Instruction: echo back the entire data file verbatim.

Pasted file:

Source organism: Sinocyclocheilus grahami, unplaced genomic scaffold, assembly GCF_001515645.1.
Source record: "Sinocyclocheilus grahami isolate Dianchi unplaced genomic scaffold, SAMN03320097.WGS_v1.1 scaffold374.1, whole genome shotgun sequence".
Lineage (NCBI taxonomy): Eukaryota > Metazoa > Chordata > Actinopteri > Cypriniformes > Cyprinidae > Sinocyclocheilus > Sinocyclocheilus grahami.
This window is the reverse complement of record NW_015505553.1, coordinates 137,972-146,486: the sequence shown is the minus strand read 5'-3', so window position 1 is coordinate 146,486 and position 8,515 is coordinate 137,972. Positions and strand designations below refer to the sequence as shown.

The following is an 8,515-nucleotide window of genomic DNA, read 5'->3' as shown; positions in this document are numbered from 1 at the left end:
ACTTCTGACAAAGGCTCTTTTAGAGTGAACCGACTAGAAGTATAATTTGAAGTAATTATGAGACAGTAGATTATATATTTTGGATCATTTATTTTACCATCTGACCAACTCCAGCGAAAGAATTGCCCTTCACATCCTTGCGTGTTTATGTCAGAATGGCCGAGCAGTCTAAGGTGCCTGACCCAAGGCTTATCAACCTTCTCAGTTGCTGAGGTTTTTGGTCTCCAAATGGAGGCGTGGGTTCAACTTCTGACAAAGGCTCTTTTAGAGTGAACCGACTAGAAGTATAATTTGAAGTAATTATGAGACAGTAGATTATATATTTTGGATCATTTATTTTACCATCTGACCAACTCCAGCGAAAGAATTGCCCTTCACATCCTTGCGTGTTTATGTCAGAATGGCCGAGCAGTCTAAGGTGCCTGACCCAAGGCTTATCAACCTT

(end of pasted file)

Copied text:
Source organism: Sinocyclocheilus grahami, unplaced genomic scaffold, assembly GCF_001515645.1.
Source record: "Sinocyclocheilus grahami isolate Dianchi unplaced genomic scaffold, SAMN03320097.WGS_v1.1 scaffold374.1, whole genome shotgun sequence".
Lineage (NCBI taxonomy): Eukaryota > Metazoa > Chordata > Actinopteri > Cypriniformes > Cyprinidae > Sinocyclocheilus > Sinocyclocheilus grahami.
This window is the reverse complement of record NW_015505553.1, coordinates 137,972-146,486: the sequence shown is the minus strand read 5'-3', so window position 1 is coordinate 146,486 and position 8,515 is coordinate 137,972. Positions and strand designations below refer to the sequence as shown.

The following is an 8,515-nucleotide window of genomic DNA, read 5'->3' as shown; positions in this document are numbered from 1 at the left end:
ACTTCTGACAAAGGCTCTTTTAGAGTGAACCGACTAGAAGTATAATTTGAAGTAATTATGAGACAGTAGATTATATATTTTGGATCATTTATTTTACCATCTGACCAACTCCAGCGAAAGAATTGCCCTTCACATCCTTGCGTGTTTATGTCAGAATGGCCGAGCAGTCTAAGGTGCCTGACCCAAGGCTTATCAACCTTCTCAGTTGCTGAGGTTTTTGGTCTCCAAATGGAGGCGTGGGTTCAACTTCTGACAAAGGCTCTTTTAGAGTGAACCGACTAGAAGTATAATTTGAAGTAATTATGAGACAGTAGATTATATATTTTGGATCATTTATTTTACCATCTGACCAACTCCAGCGAAAGAATTGCCCTTCACATCCTTGCGTGTTTATGTCAGAATGGCCGAGCAGTCTAAGGTGCCTGACCCAAGGCTTATCAACCTT